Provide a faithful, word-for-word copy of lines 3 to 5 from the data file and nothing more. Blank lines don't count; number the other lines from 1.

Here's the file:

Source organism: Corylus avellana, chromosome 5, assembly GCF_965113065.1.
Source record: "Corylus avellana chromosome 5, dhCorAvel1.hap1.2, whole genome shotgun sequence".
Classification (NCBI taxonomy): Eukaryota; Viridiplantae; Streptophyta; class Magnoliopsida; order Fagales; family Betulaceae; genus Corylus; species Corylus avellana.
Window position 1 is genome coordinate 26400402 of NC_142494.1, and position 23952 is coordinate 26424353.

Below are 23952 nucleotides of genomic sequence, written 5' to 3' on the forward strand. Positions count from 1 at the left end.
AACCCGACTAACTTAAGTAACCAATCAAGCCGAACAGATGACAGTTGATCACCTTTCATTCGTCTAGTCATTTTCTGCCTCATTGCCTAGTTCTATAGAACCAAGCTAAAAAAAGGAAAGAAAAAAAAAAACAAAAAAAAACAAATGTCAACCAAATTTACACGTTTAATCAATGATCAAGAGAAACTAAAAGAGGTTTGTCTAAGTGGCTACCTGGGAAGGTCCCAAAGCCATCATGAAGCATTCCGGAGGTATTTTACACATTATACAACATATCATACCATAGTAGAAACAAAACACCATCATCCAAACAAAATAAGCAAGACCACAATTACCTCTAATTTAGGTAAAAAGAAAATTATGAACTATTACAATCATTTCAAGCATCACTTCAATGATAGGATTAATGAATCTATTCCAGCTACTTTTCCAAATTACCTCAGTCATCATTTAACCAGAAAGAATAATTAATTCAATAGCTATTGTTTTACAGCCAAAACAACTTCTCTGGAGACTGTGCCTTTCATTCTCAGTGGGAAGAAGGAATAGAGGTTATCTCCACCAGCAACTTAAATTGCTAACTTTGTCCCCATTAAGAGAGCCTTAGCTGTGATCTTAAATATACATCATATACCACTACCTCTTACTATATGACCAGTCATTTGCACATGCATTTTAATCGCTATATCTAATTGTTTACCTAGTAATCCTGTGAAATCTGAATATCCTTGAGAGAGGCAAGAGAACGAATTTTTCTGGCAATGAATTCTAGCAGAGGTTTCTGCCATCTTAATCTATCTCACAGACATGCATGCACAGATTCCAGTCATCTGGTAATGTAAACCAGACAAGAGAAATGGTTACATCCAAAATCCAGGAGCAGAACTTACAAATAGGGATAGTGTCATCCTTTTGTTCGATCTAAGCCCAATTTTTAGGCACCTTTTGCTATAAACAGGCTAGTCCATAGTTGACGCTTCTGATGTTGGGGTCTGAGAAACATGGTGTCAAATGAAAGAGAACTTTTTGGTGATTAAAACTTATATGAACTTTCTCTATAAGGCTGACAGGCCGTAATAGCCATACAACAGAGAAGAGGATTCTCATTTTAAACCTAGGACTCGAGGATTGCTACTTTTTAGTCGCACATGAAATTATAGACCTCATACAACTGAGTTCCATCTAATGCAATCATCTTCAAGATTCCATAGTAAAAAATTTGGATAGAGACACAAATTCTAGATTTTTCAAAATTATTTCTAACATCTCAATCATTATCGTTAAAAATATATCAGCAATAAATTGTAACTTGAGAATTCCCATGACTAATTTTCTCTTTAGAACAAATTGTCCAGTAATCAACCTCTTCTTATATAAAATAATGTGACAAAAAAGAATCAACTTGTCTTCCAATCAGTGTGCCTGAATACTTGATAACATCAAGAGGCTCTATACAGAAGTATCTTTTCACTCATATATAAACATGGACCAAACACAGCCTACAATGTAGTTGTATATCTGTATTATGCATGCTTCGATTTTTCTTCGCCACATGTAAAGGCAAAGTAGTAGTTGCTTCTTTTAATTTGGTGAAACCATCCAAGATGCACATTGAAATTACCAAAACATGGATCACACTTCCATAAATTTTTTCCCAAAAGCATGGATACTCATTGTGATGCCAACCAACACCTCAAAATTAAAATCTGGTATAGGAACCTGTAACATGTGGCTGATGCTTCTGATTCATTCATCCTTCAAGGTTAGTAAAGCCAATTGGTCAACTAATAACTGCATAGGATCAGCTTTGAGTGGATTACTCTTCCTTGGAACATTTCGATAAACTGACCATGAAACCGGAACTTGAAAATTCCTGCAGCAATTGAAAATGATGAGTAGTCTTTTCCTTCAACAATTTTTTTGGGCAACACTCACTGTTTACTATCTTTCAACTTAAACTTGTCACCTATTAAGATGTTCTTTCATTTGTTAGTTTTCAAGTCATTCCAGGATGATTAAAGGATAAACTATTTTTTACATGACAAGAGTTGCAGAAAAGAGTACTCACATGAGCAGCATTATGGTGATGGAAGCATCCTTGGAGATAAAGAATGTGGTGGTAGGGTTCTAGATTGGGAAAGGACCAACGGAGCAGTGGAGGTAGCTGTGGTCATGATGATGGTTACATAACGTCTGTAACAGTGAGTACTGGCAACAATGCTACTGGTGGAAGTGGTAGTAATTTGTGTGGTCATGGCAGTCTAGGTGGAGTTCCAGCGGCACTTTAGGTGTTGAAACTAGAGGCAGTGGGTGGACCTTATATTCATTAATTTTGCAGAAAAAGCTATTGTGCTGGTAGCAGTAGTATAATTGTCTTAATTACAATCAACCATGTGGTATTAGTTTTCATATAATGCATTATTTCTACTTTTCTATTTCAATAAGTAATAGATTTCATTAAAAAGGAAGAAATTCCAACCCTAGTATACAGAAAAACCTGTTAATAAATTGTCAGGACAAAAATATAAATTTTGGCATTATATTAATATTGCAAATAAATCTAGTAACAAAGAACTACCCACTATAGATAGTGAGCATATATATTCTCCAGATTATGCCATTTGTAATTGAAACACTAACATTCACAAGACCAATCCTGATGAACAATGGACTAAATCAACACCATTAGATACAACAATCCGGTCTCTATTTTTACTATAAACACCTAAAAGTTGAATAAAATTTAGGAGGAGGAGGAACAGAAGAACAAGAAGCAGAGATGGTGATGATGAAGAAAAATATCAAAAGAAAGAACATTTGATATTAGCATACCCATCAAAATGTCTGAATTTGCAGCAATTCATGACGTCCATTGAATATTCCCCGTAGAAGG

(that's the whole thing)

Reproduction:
Classification (NCBI taxonomy): Eukaryota; Viridiplantae; Streptophyta; class Magnoliopsida; order Fagales; family Betulaceae; genus Corylus; species Corylus avellana.
Window position 1 is genome coordinate 26400402 of NC_142494.1, and position 23952 is coordinate 26424353.

Below are 23952 nucleotides of genomic sequence, written 5' to 3' on the forward strand. Positions count from 1 at the left end.